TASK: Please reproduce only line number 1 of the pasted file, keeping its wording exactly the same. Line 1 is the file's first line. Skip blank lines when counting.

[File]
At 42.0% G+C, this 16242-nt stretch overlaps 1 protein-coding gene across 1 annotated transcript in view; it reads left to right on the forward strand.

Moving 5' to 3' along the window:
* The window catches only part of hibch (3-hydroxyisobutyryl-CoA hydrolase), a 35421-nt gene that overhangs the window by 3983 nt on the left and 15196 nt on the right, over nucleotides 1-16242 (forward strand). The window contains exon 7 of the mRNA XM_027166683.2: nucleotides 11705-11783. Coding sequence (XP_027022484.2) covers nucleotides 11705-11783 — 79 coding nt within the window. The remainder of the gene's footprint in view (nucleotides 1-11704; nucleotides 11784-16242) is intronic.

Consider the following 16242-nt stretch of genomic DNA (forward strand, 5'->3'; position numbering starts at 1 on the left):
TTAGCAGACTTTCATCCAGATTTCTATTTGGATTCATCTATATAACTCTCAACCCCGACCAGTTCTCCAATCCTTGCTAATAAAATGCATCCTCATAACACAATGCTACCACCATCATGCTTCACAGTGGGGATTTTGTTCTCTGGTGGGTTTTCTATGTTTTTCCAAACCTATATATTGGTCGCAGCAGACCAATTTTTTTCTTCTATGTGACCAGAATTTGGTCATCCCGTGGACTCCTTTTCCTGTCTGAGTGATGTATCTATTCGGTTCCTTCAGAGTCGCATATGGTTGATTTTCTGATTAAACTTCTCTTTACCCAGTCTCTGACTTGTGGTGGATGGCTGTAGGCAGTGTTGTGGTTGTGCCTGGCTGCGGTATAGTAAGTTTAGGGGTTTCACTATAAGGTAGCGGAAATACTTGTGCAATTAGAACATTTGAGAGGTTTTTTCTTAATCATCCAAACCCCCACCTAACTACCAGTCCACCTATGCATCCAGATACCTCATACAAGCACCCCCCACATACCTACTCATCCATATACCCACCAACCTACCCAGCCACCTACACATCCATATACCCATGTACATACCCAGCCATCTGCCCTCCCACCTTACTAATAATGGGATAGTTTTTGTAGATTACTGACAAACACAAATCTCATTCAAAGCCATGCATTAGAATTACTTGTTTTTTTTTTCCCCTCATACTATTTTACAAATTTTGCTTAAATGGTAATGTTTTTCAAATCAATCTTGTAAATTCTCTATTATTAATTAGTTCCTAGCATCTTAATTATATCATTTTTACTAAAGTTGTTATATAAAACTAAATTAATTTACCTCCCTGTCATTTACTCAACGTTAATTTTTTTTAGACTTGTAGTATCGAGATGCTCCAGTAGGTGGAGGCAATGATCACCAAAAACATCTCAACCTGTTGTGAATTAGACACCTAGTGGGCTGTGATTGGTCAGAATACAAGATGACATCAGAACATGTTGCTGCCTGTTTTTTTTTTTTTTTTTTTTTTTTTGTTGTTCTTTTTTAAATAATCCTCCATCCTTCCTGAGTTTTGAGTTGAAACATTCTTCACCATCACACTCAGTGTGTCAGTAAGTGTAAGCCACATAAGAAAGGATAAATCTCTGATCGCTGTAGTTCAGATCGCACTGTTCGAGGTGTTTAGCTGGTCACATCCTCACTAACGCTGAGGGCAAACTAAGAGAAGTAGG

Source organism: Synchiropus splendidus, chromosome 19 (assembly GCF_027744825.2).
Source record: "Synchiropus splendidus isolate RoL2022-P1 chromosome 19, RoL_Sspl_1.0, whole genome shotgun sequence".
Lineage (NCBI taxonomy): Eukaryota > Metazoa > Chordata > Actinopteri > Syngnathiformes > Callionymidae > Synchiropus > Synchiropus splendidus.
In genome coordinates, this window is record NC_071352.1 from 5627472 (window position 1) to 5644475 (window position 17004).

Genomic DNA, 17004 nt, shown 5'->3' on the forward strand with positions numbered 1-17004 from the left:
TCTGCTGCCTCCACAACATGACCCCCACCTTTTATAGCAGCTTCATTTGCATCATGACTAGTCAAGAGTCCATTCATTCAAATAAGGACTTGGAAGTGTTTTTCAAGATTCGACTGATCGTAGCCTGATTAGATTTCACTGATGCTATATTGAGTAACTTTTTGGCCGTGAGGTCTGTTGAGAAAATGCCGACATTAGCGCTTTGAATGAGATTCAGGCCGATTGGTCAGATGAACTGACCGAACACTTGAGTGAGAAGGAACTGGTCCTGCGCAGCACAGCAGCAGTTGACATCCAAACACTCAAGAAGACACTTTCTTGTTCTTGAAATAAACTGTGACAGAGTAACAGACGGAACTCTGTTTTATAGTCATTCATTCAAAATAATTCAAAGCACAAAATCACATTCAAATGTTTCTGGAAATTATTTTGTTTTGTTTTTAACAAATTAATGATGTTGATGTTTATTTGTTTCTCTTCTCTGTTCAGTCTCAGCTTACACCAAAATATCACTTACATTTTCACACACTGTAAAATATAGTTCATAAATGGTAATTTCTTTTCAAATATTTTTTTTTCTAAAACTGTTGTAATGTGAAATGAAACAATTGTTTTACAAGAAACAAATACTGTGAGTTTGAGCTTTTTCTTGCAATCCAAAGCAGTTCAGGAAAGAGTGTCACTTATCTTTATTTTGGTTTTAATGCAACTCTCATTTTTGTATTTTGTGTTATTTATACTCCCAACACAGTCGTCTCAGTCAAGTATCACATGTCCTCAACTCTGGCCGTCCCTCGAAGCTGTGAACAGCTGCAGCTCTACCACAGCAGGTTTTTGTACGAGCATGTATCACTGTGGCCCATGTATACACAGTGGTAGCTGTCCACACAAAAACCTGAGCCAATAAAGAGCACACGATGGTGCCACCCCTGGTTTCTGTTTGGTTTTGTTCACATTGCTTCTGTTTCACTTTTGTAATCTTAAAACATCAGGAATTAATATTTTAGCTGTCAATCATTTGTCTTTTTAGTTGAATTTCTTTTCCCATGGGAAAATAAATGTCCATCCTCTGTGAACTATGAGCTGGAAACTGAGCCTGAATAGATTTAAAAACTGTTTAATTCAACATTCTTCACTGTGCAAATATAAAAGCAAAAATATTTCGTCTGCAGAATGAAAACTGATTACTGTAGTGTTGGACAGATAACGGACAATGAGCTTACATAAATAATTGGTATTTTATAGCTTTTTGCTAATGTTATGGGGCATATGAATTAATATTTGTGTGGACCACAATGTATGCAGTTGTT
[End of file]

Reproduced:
At 42.0% G+C, this 16242-nt stretch overlaps 1 protein-coding gene across 1 annotated transcript in view; it reads left to right on the forward strand.